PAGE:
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A hit squad composed mostly of retired Colombian soldiers assassinated Haiti’s President Jovenel Moïse earlier this week, police say.

The group included 26 Colombians and two Americans of Haitian origin, police chief Léon Charles told reporters.

Eight of the suspects are still on the run, while 17, including the two Americans, have been arrested.

The remaining suspects were shot dead during gun battles with the police in the capital, Port-au-Prince.

A group of gunmen burst into the president’s private residence in the early hours of Wednesday. Mr Moïse’s wife, Martine, was injured in the attack and has been flown to Florida for treatment where she is said to be in a stable condition.

It is not yet clear who planned the attack or what motivated it. Haiti’s interim Prime Minister Claude Joseph, however, told the BBC that the 53-year-old president may have been targeted because he was fighting “oligarchs” in the country.

On Thursday, police presented some of the suspects to the media along with weapons, Colombian passports and other evidence. “Foreigners came to our country to kill the president,” Mr Charles said.

“We will strengthen our investigation and search techniques to intercept the other eight mercenaries,” he added.

The crowd reacts near the Police station where armed men are being detained
Large crowds surrounded the Pétion-Ville Police station in Port-au-Prince where the men have been detained

Colombia’s government has said at least six members of the alleged hit squad appeared to be retired members of its military. It has pledged to assist Haiti with its investigation efforts.

The US state department, meanwhile, said it could not confirm if any of its citizens had been detained.

Investigators are still searching for the masterminds of the killing, which has triggered some civil unrest in what is the poorest nation in the Americas.

An angry crowd gathered on Thursday to watch the police operation in the capital. Some cars were torched, and people gathered outside a police station where the suspects were being held.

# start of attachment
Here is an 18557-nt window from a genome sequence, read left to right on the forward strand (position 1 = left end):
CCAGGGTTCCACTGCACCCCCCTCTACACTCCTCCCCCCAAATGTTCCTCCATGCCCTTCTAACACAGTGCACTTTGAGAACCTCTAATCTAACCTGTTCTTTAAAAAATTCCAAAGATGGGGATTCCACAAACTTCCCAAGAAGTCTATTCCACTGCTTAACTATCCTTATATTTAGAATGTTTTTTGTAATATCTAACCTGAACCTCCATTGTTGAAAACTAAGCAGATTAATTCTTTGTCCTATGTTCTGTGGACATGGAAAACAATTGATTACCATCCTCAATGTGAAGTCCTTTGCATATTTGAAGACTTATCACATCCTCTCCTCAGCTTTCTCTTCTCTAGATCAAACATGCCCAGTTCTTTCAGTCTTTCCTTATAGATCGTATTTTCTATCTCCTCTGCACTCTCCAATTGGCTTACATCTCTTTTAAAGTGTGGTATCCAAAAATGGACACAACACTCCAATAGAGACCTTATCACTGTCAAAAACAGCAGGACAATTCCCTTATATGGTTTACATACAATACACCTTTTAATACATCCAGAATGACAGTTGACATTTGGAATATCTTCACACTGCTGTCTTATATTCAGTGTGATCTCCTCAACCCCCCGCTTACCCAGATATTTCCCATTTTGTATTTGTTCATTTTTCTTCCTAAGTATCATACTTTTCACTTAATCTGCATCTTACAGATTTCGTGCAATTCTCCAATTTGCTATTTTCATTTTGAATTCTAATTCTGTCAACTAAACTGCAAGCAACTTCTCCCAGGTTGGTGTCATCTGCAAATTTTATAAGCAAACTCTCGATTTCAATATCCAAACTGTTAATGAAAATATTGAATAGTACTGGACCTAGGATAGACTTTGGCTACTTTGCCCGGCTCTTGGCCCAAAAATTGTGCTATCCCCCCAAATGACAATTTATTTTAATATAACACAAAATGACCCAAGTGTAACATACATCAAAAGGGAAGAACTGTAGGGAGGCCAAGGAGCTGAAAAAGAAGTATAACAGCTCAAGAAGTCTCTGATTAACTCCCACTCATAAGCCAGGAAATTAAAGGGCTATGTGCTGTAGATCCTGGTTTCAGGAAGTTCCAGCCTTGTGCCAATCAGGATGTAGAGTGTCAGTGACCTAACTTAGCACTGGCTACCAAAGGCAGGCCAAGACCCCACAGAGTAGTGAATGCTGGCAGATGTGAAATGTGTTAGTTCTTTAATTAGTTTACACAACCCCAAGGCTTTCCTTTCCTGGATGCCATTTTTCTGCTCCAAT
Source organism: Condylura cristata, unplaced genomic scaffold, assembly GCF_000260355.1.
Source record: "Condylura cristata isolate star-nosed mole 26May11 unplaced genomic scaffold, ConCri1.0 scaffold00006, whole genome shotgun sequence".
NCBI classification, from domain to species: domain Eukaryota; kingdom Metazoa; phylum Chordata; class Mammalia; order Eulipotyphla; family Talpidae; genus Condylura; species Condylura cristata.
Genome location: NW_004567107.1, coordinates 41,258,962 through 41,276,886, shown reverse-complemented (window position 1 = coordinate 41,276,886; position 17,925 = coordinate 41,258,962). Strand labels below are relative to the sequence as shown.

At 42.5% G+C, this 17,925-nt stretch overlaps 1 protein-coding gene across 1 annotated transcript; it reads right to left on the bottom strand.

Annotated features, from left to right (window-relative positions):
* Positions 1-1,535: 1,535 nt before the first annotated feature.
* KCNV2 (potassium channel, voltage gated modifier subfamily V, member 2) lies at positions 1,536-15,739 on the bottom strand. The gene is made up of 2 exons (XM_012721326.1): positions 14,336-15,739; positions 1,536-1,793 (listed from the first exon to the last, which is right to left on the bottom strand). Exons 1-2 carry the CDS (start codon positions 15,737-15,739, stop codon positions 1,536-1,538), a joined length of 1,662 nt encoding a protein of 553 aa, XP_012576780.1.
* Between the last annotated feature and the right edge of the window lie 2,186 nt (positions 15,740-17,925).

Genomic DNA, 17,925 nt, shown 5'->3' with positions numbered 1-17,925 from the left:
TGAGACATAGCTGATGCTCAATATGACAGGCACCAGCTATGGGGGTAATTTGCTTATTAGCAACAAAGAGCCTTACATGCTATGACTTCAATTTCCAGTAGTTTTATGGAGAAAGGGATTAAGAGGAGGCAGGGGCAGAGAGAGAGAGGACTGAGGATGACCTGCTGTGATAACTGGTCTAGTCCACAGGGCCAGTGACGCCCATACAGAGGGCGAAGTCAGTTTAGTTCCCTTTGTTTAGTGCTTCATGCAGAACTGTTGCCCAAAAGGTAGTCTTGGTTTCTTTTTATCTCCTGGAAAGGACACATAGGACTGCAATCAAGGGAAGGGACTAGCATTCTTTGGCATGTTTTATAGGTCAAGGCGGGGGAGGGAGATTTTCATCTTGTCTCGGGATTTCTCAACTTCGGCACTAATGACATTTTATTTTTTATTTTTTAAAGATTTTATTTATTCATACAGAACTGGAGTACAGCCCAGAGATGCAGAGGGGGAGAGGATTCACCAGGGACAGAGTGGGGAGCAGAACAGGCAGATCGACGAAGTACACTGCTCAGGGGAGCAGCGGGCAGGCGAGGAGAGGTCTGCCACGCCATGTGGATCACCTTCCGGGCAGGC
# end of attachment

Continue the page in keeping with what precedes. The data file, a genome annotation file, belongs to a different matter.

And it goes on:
A state of emergency remains in force across the country.

Who is in charge of the country?

The assassination has prompted confusion over who is in charge of Haiti. The constitution says the president of the Supreme Court should take over, but he recently died of Covid-19.

After that, amendments suggest the prime minister should lead. During his four years in office, Mr Moïse had six prime ministers and on Monday, a day before he was killed, he had nominated a seventh, Ariel Henry.

Mr Henry had not yet been sworn in, but insists he should be in charge.

Mr Joseph, the interim prime minister, told the BBC he was “puzzled” by Mr Henry’s statement.

The UN has said Mr Joseph should remain in charge until elections are held later this year.

He has said he will not stand for the presidency. “I’m not here to stay too long. We need to hold elections. I do not have a personal agenda,” he said.

People walk in a market as they go about their lives in Port-au-Prince, Haiti, May 24, 2021
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How did the attack unfold?

Heavily armed assassins stormed the president’s home in the hills above Port-au-Prince at around 01:00 local time (05:00 GMT) on Wednesday.

Video released after the shooting appeared to show heavily armed men dressed in black pretending to be US drugs agents, shouting: “DEA [US Drug Enforcement Administration] operations, everybody stay down!”

A map showing where the attack took place
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Mr Moïse died at the scene. The president’s body had 12 bullet wounds, Magistrate Carl Henry Destin told Le Nouvelliste newspaper.

The president’s office and bedroom were ransacked and he was found lying on his back, covered in blood, the magistrate said.

The first couple’s three children, Jomarlie, Jovenel Jr and Joverlein, are reportedly in a “safe location”, officials said.

Even before President Moïse’s assassination, the situation in Haiti was marked by instability and there had been widespread protests demanding his resignation.

Parliamentary elections should have been held in October 2019 but disputes delayed them, meaning Mr Moïse had been ruling by decree.